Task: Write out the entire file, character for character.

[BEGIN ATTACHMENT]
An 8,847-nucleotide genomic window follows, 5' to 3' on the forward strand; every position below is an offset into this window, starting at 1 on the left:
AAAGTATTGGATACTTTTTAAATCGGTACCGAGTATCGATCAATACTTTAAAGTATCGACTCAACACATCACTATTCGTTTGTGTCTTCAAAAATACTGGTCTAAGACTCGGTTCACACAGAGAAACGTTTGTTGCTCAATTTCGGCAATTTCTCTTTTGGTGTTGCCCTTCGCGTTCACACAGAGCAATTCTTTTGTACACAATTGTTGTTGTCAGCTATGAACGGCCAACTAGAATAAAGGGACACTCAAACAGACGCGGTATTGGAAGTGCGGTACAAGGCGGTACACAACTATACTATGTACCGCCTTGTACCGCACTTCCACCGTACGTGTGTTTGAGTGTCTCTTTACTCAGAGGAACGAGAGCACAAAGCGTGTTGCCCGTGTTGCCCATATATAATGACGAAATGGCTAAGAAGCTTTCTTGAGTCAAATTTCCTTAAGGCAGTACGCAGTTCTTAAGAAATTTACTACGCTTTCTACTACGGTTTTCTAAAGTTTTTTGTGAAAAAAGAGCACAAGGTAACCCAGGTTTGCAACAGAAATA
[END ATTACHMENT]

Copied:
An 8,847-nucleotide genomic window follows, 5' to 3' on the forward strand; every position below is an offset into this window, starting at 1 on the left:
AAAGTATTGGATACTTTTTAAATCGGTACCGAGTATCGATCAATACTTTAAAGTATCGACTCAACACATCACTATTCGTTTGTGTCTTCAAAAATACTGGTCTAAGACTCGGTTCACACAGAGAAACGTTTGTTGCTCAATTTCGGCAATTTCTCTTTTGGTGTTGCCCTTCGCGTTCACACAGAGCAATTCTTTTGTACACAATTGTTGTTGTCAGCTATGAACGGCCAACTAGAATAAAGGGACACTCAAACAGACGCGGTATTGGAAGTGCGGTACAAGGCGGTACACAACTATACTATGTACCGCCTTGTACCGCACTTCCACCGTACGTGTGTTTGAGTGTCTCTTTACTCAGAGGAACGAGAGCACAAAGCGTGTTGCCCGTGTTGCCCATATATAATGACGAAATGGCTAAGAAGCTTTCTTGAGTCAAATTTCCTTAAGGCAGTACGCAGTTCTTAAGAAATTTACTACGCTTTCTACTACGGTTTTCTAAAGTTTTTTGTGAAAAAAGAGCACAAGGTAACCCAGGTTTGCAACAGAAATA